New York Governor, Andrew Cuomo, surrounded by a group of supporters after he signed a new state law banning salary history questions.

New York Bans Salary History Questions

Parades are known for a lot of things, not to mention confetti, marching bands, and floats. But employment law?

At a recent celebration honoring the U.S. women’s national team, New York Governor Andrew Cuomo signed a new state law banning salary history questions during the interview process. The law comes bundled with other changes, including an expansion of the state’s existing equal pay rules.

Salary History Questions

Effective January 6, 2020, New York businesses will no longer be permitted to ask about job applicants’ compensation history. Even if the information is disclosed voluntarily, employers can't use it to influence hiring or compensation decisions.

Notably, these new requirements go beyond just external hiring. If an existing employee applies for another role internally, asking about (or using) their compensation history at the same company is also non-compliant.

If these requirements sound familiar, it’s likely because employers in New York City have been subject to such a ban since late 2017. A growing number of cities and states have adopted similar measures, including California, Oregon, Vermont, and others. 

"Similar" Work

“Equal pay for equal work” has long served as a rallying cry for labor and advocacy groups. But for individuals claiming pay discrimination, the burden of proof associated with “equal work” has often served as a mountain too high to climb in court. Two employees’ responsibilities, even if they share the same title, are seldom the same or “equal” in every single way. 

The law signed by Governor Cuomo could go a long way in addressing that issue. Effective October 8, 2019, employees will now only need “substantially similar” roles in an equal pay claim. That means two individuals within the same organization can be compared as long as their roles require similar skills, responsibilities, and working conditions.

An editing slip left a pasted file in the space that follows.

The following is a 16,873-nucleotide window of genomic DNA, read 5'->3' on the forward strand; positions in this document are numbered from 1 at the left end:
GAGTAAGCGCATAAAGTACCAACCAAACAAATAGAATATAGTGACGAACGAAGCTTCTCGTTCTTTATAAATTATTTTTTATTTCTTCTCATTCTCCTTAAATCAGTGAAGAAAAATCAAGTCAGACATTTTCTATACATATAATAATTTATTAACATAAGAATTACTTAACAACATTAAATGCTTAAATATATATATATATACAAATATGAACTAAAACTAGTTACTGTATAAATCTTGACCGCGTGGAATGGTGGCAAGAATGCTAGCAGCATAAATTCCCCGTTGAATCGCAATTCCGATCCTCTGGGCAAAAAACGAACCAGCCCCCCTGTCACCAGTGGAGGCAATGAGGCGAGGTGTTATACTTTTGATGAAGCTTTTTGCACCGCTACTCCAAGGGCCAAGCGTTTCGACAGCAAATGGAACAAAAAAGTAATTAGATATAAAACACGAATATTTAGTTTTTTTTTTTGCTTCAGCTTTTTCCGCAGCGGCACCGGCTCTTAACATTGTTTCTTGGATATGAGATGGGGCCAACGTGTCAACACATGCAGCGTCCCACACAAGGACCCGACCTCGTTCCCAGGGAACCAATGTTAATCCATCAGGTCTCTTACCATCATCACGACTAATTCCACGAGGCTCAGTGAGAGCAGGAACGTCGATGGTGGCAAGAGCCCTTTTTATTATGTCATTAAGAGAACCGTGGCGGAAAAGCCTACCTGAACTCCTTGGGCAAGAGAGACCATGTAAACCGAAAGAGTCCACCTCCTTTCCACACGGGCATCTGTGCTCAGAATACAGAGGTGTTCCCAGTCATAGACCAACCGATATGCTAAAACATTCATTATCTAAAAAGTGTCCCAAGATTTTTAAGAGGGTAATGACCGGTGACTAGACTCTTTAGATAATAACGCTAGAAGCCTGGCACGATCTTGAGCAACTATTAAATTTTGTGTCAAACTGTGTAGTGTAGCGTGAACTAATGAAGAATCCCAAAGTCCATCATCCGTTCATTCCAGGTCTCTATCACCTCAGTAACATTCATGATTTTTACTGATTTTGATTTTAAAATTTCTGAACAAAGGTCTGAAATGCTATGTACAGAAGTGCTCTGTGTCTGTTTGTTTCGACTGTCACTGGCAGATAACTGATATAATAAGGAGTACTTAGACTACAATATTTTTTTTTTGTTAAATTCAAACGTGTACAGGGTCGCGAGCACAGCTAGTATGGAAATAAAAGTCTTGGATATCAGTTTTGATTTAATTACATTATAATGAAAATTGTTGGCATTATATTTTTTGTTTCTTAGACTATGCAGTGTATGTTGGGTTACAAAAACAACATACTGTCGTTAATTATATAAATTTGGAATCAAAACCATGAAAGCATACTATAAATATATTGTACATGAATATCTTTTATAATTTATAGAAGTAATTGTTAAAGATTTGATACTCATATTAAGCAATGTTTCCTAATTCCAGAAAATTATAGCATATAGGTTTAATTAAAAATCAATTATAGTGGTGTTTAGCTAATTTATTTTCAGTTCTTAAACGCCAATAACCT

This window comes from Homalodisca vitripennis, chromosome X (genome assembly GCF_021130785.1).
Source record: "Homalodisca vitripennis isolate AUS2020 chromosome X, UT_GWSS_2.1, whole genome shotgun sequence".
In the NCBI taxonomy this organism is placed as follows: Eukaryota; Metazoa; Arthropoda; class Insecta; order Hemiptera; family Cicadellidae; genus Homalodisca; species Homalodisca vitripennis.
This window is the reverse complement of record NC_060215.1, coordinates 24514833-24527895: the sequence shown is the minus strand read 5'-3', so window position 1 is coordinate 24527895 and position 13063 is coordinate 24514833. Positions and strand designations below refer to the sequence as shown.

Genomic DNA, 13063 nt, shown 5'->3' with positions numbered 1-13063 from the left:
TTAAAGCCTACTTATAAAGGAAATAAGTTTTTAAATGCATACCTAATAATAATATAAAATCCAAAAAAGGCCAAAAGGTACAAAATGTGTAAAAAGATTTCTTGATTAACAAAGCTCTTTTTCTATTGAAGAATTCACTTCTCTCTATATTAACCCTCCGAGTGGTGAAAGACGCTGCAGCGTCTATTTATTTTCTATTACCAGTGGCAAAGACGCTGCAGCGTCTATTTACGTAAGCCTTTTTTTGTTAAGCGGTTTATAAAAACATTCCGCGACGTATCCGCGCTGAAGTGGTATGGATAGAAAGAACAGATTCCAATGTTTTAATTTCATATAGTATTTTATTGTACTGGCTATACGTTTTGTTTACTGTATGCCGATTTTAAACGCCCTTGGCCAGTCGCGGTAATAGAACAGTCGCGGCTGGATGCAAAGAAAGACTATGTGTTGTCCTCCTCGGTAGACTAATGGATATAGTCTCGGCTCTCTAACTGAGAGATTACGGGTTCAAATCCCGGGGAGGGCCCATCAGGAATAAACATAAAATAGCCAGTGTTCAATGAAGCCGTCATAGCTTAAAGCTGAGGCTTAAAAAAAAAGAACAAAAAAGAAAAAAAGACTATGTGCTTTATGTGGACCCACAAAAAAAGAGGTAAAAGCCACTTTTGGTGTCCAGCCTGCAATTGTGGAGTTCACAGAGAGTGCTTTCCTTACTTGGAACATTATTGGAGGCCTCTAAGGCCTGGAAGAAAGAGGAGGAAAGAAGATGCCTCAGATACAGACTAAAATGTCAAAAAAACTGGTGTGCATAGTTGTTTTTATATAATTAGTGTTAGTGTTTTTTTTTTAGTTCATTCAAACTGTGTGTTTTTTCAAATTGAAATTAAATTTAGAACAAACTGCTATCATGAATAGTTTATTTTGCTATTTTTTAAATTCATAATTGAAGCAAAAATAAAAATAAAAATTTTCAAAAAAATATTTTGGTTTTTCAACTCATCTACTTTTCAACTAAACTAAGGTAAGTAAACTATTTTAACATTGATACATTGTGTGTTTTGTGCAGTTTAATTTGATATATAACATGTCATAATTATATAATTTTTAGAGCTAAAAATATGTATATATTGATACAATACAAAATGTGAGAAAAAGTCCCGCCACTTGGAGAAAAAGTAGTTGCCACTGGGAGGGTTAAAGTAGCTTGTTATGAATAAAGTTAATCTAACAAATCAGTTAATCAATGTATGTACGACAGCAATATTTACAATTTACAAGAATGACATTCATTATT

Age, race, sexual orientation, and disability status are protected traits under the law, meaning they can’t influence compensation. Notably, New York law also includes “domestic violence victim status” as a protected trait. Only bonafide reasons, like a seniority system, experience, or geography, can be used to back pay differences. 

The governor’s choice of venue for the law’s signing couldn’t have been more appropriate given the U.S. national team’s longtime fight for equal pay. But behind the festive atmosphere and the fog of confetti, a somber truth: Two decades into the 21st century, women are still paid only 80 cents on the dollar compared to men. The gap is even greater when comparing non-majority women to white men. 

While it remains to be seen whether salary history bans will effectively reset the pay gap in the longterm, there's no doubt that state and city lawmakers have embraced them as a novel solution to an age old problem. 

The Namely team will continue monitoring the status of similar proposals across the country. 

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